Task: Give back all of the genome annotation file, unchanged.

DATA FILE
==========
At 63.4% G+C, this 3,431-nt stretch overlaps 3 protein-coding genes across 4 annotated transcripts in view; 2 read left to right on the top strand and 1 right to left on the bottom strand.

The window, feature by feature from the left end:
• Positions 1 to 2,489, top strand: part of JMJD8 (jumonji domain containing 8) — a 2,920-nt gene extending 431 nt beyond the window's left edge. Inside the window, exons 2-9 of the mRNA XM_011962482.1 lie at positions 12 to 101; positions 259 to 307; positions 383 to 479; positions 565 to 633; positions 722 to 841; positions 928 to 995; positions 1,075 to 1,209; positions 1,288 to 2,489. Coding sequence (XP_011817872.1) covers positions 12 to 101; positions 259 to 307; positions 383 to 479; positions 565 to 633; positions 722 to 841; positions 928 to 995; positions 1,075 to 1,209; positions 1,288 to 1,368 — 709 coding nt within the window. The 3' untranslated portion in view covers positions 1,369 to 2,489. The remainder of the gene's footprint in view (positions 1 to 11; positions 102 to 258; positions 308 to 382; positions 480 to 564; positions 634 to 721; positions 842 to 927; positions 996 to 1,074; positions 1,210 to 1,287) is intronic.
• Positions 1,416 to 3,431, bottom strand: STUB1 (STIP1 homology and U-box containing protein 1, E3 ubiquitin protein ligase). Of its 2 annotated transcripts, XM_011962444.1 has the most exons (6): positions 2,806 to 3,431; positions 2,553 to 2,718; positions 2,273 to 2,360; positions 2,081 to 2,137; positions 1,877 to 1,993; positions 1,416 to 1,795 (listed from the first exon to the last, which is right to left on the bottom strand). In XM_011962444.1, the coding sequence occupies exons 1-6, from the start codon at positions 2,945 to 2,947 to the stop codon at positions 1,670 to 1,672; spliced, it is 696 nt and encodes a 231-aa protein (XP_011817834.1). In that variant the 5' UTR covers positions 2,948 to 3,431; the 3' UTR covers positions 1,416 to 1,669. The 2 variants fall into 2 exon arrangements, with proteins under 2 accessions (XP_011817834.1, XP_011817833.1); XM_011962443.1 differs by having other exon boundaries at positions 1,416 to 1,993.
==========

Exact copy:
At 63.4% G+C, this 3,431-nt stretch overlaps 3 protein-coding genes across 4 annotated transcripts in view; 2 read left to right on the top strand and 1 right to left on the bottom strand.

The window, feature by feature from the left end:
• Positions 1 to 2,489, top strand: part of JMJD8 (jumonji domain containing 8) — a 2,920-nt gene extending 431 nt beyond the window's left edge. Inside the window, exons 2-9 of the mRNA XM_011962482.1 lie at positions 12 to 101; positions 259 to 307; positions 383 to 479; positions 565 to 633; positions 722 to 841; positions 928 to 995; positions 1,075 to 1,209; positions 1,288 to 2,489. Coding sequence (XP_011817872.1) covers positions 12 to 101; positions 259 to 307; positions 383 to 479; positions 565 to 633; positions 722 to 841; positions 928 to 995; positions 1,075 to 1,209; positions 1,288 to 1,368 — 709 coding nt within the window. The 3' untranslated portion in view covers positions 1,369 to 2,489. The remainder of the gene's footprint in view (positions 1 to 11; positions 102 to 258; positions 308 to 382; positions 480 to 564; positions 634 to 721; positions 842 to 927; positions 996 to 1,074; positions 1,210 to 1,287) is intronic.
• Positions 1,416 to 3,431, bottom strand: STUB1 (STIP1 homology and U-box containing protein 1, E3 ubiquitin protein ligase). Of its 2 annotated transcripts, XM_011962444.1 has the most exons (6): positions 2,806 to 3,431; positions 2,553 to 2,718; positions 2,273 to 2,360; positions 2,081 to 2,137; positions 1,877 to 1,993; positions 1,416 to 1,795 (listed from the first exon to the last, which is right to left on the bottom strand). In XM_011962444.1, the coding sequence occupies exons 1-6, from the start codon at positions 2,945 to 2,947 to the stop codon at positions 1,670 to 1,672; spliced, it is 696 nt and encodes a 231-aa protein (XP_011817834.1). In that variant the 5' UTR covers positions 2,948 to 3,431; the 3' UTR covers positions 1,416 to 1,669. The 2 variants fall into 2 exon arrangements, with proteins under 2 accessions (XP_011817834.1, XP_011817833.1); XM_011962443.1 differs by having other exon boundaries at positions 1,416 to 1,993.